How to Be an Accessibility Ally on a College Campus 

Shandra Martinez

| 4 min read

University students walking in campus
Going to college is a rite of passage for many teens and young adults. Set up like small cities, most college campuses are places where students learn to live, work, study and socialize away from home for the first time. It can also be a place where they learn what it means to be an accessibility ally to new friends and fellow students.
The push for accessibility has been a big buzzword – and a force for positive change – on campuses in recent years. While all public and private colleges that receive federal funding are required by law to make their programs accessible to students who have disabilities, this can look different depending on the school, how the campus is laid out and the age of the classroom buildings and residence halls. For example, at colleges in cold-weather climates, some are better than others at quickly clearing snow off sidewalks to accommodate people who use wheelchairs or walking-assist devices. Others may have better audio systems at crosswalks to help those who are hearing impaired cross safely. Still others may have developed programs with smaller class sizes for students who have sensory issues triggered by crowded spaces. But there is usually room for improvement on campuses and that’s why accessibility allies are so important.
What is an accessibility ally? An accessibility ally is simply someone who, through their actions, shows that they support people with physical, mental or emotional disabilities in their desire to fully function and participate in all aspects of campus life. It’s a mindset that’s all about wanting the playing field to be level for everyone on campus so everyone can have the same opportunities.
You don’t have to be roommates or even best friends with someone on campus to act as an accessibility ally. The biggest way to help is often just educating yourself about the differences in people’s abilities and being ready to speak up or offer support if there’s an issue that needs to be addressed. For example, if a building’s automatic-opening door system is out of order, report it to the college so it can be fixed. In a sports stadium, make sure to leave wheelchair-accessible seating open for those who need those spots in order to attend. If you notice a student sitting next to you in class who is hard of hearing and is having trouble hearing the professor’s lecture, offer to go with them to speak to the teacher about accommodations that might be available.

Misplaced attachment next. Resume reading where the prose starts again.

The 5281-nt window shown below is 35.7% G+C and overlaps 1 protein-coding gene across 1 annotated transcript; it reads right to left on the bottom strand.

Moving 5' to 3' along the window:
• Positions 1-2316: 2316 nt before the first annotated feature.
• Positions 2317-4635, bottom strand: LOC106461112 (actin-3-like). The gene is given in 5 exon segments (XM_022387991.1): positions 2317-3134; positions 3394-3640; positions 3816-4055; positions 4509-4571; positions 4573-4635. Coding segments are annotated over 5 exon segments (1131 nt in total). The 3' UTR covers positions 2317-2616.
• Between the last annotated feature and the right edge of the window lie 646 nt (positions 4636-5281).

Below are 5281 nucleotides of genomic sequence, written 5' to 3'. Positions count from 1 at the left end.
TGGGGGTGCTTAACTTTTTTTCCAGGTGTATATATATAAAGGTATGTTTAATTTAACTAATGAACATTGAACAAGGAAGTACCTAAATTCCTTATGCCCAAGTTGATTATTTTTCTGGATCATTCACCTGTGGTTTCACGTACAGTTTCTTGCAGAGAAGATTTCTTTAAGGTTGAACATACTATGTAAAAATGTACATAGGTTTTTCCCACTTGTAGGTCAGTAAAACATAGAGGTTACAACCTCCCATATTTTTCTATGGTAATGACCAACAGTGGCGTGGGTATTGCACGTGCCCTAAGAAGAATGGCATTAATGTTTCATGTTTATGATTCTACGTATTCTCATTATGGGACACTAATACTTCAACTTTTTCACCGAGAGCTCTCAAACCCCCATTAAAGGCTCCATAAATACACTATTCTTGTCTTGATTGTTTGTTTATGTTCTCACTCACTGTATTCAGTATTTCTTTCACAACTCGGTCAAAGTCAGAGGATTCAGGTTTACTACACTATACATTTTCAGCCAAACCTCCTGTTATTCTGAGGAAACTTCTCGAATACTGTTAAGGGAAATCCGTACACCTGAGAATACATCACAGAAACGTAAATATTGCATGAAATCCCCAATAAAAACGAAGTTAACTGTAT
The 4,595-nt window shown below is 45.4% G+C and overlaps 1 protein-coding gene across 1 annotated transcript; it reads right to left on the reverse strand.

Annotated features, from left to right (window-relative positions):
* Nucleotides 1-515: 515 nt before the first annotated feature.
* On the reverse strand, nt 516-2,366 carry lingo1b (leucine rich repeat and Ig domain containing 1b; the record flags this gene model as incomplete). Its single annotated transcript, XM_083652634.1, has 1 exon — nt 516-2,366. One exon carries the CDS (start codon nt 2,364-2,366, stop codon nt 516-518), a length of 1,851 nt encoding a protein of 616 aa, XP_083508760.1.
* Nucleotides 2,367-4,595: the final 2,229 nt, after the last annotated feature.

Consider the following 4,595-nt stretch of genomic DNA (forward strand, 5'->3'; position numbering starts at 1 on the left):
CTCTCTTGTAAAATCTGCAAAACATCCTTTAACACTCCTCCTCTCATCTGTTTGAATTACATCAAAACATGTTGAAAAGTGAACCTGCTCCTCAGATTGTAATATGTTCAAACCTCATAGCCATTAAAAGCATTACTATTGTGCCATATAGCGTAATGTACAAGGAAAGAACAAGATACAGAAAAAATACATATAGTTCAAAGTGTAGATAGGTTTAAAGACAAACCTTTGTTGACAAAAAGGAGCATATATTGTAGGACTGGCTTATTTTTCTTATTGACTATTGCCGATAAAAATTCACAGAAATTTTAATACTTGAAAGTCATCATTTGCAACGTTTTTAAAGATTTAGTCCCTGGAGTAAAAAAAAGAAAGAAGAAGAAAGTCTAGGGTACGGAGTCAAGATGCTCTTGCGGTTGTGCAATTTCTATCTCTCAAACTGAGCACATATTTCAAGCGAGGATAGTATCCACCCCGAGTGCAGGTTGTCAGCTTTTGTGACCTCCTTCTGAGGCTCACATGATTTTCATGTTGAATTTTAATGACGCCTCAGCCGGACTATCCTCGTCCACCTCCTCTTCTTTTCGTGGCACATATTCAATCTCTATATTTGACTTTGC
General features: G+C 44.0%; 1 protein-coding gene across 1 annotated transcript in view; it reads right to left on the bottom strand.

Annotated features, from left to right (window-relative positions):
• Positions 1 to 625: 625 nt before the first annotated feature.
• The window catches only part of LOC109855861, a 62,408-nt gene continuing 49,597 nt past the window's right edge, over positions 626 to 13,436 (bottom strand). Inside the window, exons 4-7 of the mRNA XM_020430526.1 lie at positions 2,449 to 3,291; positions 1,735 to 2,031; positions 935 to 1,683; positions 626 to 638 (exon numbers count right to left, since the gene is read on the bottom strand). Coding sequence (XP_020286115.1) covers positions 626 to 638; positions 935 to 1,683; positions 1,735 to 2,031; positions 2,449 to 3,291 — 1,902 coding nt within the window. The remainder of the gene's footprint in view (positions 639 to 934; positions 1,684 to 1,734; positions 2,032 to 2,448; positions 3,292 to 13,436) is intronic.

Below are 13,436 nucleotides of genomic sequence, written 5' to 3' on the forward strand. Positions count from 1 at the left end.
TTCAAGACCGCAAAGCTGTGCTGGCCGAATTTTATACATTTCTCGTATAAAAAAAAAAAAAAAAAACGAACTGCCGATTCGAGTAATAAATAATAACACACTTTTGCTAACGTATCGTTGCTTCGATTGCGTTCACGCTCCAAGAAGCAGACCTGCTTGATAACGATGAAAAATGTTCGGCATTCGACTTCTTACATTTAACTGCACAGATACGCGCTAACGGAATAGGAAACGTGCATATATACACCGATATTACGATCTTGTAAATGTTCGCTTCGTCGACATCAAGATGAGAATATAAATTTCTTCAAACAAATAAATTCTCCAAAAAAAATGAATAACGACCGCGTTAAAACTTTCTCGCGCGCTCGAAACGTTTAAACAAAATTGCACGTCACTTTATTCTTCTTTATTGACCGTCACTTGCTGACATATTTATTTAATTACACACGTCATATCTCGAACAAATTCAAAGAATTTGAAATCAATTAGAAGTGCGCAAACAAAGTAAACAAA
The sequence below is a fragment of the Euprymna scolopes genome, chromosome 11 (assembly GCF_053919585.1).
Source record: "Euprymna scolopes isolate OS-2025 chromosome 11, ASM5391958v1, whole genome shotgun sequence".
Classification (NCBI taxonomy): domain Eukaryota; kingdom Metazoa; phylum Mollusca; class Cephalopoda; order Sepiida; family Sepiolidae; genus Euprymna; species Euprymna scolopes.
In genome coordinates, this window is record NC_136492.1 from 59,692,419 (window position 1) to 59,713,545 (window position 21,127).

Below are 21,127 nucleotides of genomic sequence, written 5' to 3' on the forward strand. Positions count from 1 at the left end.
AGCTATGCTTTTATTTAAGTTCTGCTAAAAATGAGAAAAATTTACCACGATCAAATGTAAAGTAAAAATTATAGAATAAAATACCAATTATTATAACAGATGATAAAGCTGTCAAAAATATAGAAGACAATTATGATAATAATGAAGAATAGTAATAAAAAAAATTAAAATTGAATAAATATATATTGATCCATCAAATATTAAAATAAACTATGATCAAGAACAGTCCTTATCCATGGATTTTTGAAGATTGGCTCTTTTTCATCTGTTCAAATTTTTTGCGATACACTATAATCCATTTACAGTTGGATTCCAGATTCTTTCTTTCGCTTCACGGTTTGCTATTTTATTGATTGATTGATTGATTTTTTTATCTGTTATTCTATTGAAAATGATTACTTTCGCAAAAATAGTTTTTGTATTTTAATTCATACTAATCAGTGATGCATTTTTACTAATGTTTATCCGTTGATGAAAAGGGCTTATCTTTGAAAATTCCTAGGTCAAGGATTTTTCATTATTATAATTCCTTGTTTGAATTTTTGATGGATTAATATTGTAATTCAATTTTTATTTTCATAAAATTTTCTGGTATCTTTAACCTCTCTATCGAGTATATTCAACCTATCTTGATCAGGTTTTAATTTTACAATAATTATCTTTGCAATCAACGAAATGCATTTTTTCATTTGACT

Some other tips for being an accessibility ally on college campuses:
Be a good listener. Colleges are where you meet lots of different kinds of people. Be open to educating yourself about others’ disabilities and challenges.
Understand the strengths of your own campus. How does your college rank in terms of being wheelchair-friendly or inclusive to those with differing abilities? Just like campuses are rated in terms of tuition cost and post-grad placement, they are also ranked for inclusiveness by some publications, including New Mobility. It’s good to know where yours stands so you can advocate for improvements.
Offer support. You don’t have to be an accessibility expert to lend your voice in support. If there is a push to improve accessibility in programming or physical spaces, be part of the group signing a petition or asking for change.
Why being an ally is important. Being part of creating an inclusive society where everyone has an opportunity to participate is an important role. Most people don’t realize how widespread physical, mental and emotional disabilities are in the United States. According to the Centers for Disease Control and Prevention, an estimated 61 million people – about 1 in 4 – have some kind of disability. This can include hearing, vision and sensory impairments, intellectual disabilities, or physical disabilities – anything that puts them on unequal footing when it comes to participating fully in society.
By being committed to listening and educating yourself, you can be an accessibility ally and make sure you are doing your part in smoothing the way for others to enjoy their college experience.
Photo credit: Getty Images

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